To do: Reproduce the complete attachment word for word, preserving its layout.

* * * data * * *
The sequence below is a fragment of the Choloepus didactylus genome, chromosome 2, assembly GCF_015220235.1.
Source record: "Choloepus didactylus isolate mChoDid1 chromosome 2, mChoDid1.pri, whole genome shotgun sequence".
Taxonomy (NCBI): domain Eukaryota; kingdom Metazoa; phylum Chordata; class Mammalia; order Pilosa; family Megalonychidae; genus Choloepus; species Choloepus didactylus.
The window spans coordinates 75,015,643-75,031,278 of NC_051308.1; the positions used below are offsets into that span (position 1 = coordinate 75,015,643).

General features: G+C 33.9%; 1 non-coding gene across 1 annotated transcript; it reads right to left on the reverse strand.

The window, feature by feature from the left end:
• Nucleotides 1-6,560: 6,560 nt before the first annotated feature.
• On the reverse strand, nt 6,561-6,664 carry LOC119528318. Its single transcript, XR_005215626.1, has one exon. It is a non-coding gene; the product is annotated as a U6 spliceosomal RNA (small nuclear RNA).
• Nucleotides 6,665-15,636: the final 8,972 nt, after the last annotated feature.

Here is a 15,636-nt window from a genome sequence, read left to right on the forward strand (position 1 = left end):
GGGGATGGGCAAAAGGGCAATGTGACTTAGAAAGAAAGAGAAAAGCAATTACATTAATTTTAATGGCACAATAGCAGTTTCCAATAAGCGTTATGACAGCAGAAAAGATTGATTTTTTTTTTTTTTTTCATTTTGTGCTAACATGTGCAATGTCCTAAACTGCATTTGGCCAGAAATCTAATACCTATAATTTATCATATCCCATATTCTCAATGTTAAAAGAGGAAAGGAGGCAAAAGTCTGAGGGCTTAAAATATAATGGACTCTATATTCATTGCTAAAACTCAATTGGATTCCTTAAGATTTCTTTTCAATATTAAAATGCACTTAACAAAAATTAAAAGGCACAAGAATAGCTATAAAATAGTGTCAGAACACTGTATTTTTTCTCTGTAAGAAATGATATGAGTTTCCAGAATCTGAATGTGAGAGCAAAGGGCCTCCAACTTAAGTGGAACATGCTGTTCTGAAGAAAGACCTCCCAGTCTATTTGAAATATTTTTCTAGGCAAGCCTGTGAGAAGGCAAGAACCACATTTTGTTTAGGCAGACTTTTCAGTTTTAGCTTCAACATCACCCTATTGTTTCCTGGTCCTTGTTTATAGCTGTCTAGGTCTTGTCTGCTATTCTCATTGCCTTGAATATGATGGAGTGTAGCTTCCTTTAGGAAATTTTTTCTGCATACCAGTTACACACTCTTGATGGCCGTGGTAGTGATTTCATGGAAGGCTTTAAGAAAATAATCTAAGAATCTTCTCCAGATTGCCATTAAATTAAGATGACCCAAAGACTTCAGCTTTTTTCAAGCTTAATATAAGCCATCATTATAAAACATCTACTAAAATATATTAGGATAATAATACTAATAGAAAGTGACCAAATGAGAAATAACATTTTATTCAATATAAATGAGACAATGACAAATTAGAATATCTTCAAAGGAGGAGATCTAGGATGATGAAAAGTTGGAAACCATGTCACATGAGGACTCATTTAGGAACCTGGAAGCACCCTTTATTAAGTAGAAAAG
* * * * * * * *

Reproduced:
The sequence below is a fragment of the Choloepus didactylus genome, chromosome 2, assembly GCF_015220235.1.
Source record: "Choloepus didactylus isolate mChoDid1 chromosome 2, mChoDid1.pri, whole genome shotgun sequence".
Taxonomy (NCBI): domain Eukaryota; kingdom Metazoa; phylum Chordata; class Mammalia; order Pilosa; family Megalonychidae; genus Choloepus; species Choloepus didactylus.
The window spans coordinates 75,015,643-75,031,278 of NC_051308.1; the positions used below are offsets into that span (position 1 = coordinate 75,015,643).

General features: G+C 33.9%; 1 non-coding gene across 1 annotated transcript; it reads right to left on the reverse strand.

The window, feature by feature from the left end:
• Nucleotides 1-6,560: 6,560 nt before the first annotated feature.
• On the reverse strand, nt 6,561-6,664 carry LOC119528318. Its single transcript, XR_005215626.1, has one exon. It is a non-coding gene; the product is annotated as a U6 spliceosomal RNA (small nuclear RNA).
• Nucleotides 6,665-15,636: the final 8,972 nt, after the last annotated feature.

Here is a 15,636-nt window from a genome sequence, read left to right on the forward strand (position 1 = left end):
GGGGATGGGCAAAAGGGCAATGTGACTTAGAAAGAAAGAGAAAAGCAATTACATTAATTTTAATGGCACAATAGCAGTTTCCAATAAGCGTTATGACAGCAGAAAAGATTGATTTTTTTTTTTTTTTTCATTTTGTGCTAACATGTGCAATGTCCTAAACTGCATTTGGCCAGAAATCTAATACCTATAATTTATCATATCCCATATTCTCAATGTTAAAAGAGGAAAGGAGGCAAAAGTCTGAGGGCTTAAAATATAATGGACTCTATATTCATTGCTAAAACTCAATTGGATTCCTTAAGATTTCTTTTCAATATTAAAATGCACTTAACAAAAATTAAAAGGCACAAGAATAGCTATAAAATAGTGTCAGAACACTGTATTTTTTCTCTGTAAGAAATGATATGAGTTTCCAGAATCTGAATGTGAGAGCAAAGGGCCTCCAACTTAAGTGGAACATGCTGTTCTGAAGAAAGACCTCCCAGTCTATTTGAAATATTTTTCTAGGCAAGCCTGTGAGAAGGCAAGAACCACATTTTGTTTAGGCAGACTTTTCAGTTTTAGCTTCAACATCACCCTATTGTTTCCTGGTCCTTGTTTATAGCTGTCTAGGTCTTGTCTGCTATTCTCATTGCCTTGAATATGATGGAGTGTAGCTTCCTTTAGGAAATTTTTTCTGCATACCAGTTACACACTCTTGATGGCCGTGGTAGTGATTTCATGGAAGGCTTTAAGAAAATAATCTAAGAATCTTCTCCAGATTGCCATTAAATTAAGATGACCCAAAGACTTCAGCTTTTTTCAAGCTTAATATAAGCCATCATTATAAAACATCTACTAAAATATATTAGGATAATAATACTAATAGAAAGTGACCAAATGAGAAATAACATTTTATTCAATATAAATGAGACAATGACAAATTAGAATATCTTCAAAGGAGGAGATCTAGGATGATGAAAAGTTGGAAACCATGTCACATGAGGACTCATTTAGGAACCTGGAAGCACCCTTTATTAAGTAGAAAAG